At the end of the 1960s, the railways in France were facing strong competition from the “all-car” and the prowess of the Concorde. It was the invention of the TGV, from the 1980s onwards, that once again enabled the railways to become a real path to the future.
In 2020, it is a completely different kind of context that makes rail, like all public transport, vulnerable, namely the de-mobility imposed by the Covid-19 pandemic. It would be a strategic error to see it as a simple blip that would naturally end as the epidemic recedes. Some of its consequences will be long-lasting.
Admittedly, the 2021 context is not that of 1960. The train, because it emits 30 times less greenhouse gases than the car and 20 times less than the airplane, will naturally be carried along with the growing ecological aspiration, especially among the youngest. Letting this trend happen in this manner would be tempting, but it would not be enough.
Today, as in the past, it is through innovation that rail will be able to strengthen its usefulness and performance for the benefit of all.
The French and European plans place rail at the heart of the recovery because it is a major solution to the accelerating challenges: the climate imperative, growing economic and social inequalities, and territorial fractures.
In this context, the SNCF’s responsibility is to invent the mobility of tomorrow, one that will combine economic, social and environmental performance. The public utility of our activity obliges us to do so.
We are giving ourselves the means to do so, thanks to our “Tous SNCF” transformation project. Innovation is one of the four pillars of this project – alongside people, regions and the environment – and we are resolutely choosing to work together with other sectors and with our European partners because a large-scale transformation is essential.
Innovating for an ever more sustainable railway
Mobility is at the heart of our daily lives. The SNCF has an essential role to play in making the ecological transition a success by giving everyone the means to get involved and take action.
In addition to supporting regions in implementing their local ecological transition and strengthening the environmental performance of their operations, SNCF is innovating to make rail an increasingly carbon-free mode of transport. We have set ourselves an ambitious goal: to reduce our greenhouse gas emissions by 30% by 2030 and achieve carbon neutrality by 2050.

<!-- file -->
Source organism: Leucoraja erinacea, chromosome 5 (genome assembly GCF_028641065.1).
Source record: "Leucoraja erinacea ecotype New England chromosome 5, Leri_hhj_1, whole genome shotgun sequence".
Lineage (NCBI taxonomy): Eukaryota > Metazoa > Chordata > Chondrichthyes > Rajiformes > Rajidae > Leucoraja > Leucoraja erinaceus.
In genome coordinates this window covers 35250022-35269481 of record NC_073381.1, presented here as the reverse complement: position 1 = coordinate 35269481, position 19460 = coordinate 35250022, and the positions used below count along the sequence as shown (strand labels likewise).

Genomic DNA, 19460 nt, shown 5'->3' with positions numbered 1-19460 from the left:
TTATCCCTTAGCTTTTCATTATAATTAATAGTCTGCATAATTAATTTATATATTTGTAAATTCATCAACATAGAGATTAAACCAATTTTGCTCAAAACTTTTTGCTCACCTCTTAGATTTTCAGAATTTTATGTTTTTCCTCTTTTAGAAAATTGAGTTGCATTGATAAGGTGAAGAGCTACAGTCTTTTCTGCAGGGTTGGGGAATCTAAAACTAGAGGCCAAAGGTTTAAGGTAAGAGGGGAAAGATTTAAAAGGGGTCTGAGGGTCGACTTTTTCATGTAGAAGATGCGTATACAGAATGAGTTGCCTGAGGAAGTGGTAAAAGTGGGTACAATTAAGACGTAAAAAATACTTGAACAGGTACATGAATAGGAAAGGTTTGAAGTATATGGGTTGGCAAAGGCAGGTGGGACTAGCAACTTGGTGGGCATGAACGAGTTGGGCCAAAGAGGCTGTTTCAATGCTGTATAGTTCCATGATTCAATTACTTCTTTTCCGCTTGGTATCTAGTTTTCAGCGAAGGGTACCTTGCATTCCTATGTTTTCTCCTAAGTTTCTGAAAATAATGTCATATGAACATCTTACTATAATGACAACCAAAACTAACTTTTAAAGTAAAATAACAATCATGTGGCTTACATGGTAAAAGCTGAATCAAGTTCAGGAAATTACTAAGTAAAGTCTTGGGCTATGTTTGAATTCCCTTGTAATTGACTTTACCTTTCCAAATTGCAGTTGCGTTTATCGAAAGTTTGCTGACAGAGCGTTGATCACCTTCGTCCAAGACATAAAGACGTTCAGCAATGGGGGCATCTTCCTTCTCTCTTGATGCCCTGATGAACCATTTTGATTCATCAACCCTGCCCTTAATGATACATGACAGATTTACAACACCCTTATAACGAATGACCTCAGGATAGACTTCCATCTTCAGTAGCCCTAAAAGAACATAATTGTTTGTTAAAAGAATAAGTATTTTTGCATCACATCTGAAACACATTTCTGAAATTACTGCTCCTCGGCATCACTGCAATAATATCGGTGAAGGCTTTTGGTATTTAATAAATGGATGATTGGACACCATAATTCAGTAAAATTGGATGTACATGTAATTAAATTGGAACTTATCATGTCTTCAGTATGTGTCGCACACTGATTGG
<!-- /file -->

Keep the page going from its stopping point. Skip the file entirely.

To do so, we adapt what can be adapted. Starting next year, and with the objective of entering commercial service by the end of 2022, we are testing the first hybrid TER in partnership with Alstom and four Regions. Replacing two of the four diesel engines with lithium batteries will reduce greenhouse gas emissions by 20% and cut energy consumption by 20% as well. In 2022, we will test the first battery-powered train with a range of 80 km, and the first five trainsets will be put into service in five regions by 2023. 2023 should also be the year in which the first hydrogen train will be in service.
And we invent what needs to be invented. Almost 40 years after the TGV, we are creating the train of the future that will combine economic, ecological and social performance. The “TGV M”, made up of 97% recyclable materials, will be deployed as of 2024. It will be modular and will be able to carry 20% more passengers on board while being more spacious and more energy-efficient. It will also be economical in terms of maintenance costs, thanks to the predictive maintenance tools it will be equipped with.
With its Autonomous Train program, the SNCF is making the choice to transport more passengers and more goods in the future. We have a strong conviction: autonomy is a major asset for trains. It will enable us to provide new rail solutions to support the ecological transition by encouraging modal shift and reducing the energy consumption of trains. Two years after the launch, in 2018, of two consortia dedicated to developing a prototype autonomous train, one for freight and the second for passenger transport, SNCF has taken a vital first step. At the end of October 2020, a locomotive operated in partial autonomy on the national rail network between Longwy and Longuyon, in eastern France, on a line equipped with the European signalling system ERTMS, under the supervision of a driver. This project, carried out with Alstom, Altran, Apsys, Hitachi Rail and the Institute for Technological Research (IRT) Railenium, is geared towards its final objective: to run a prototype in complete autonomy in 2023. This objective also guides the autonomous TER prototype project, which brings together SNCF, Bombardier, Bosch, Spirops, Thales and the IRT Railenium. A TER Regio 2N trainset is currently being modified to start its first semi-autonomous tests at the end of February 2021.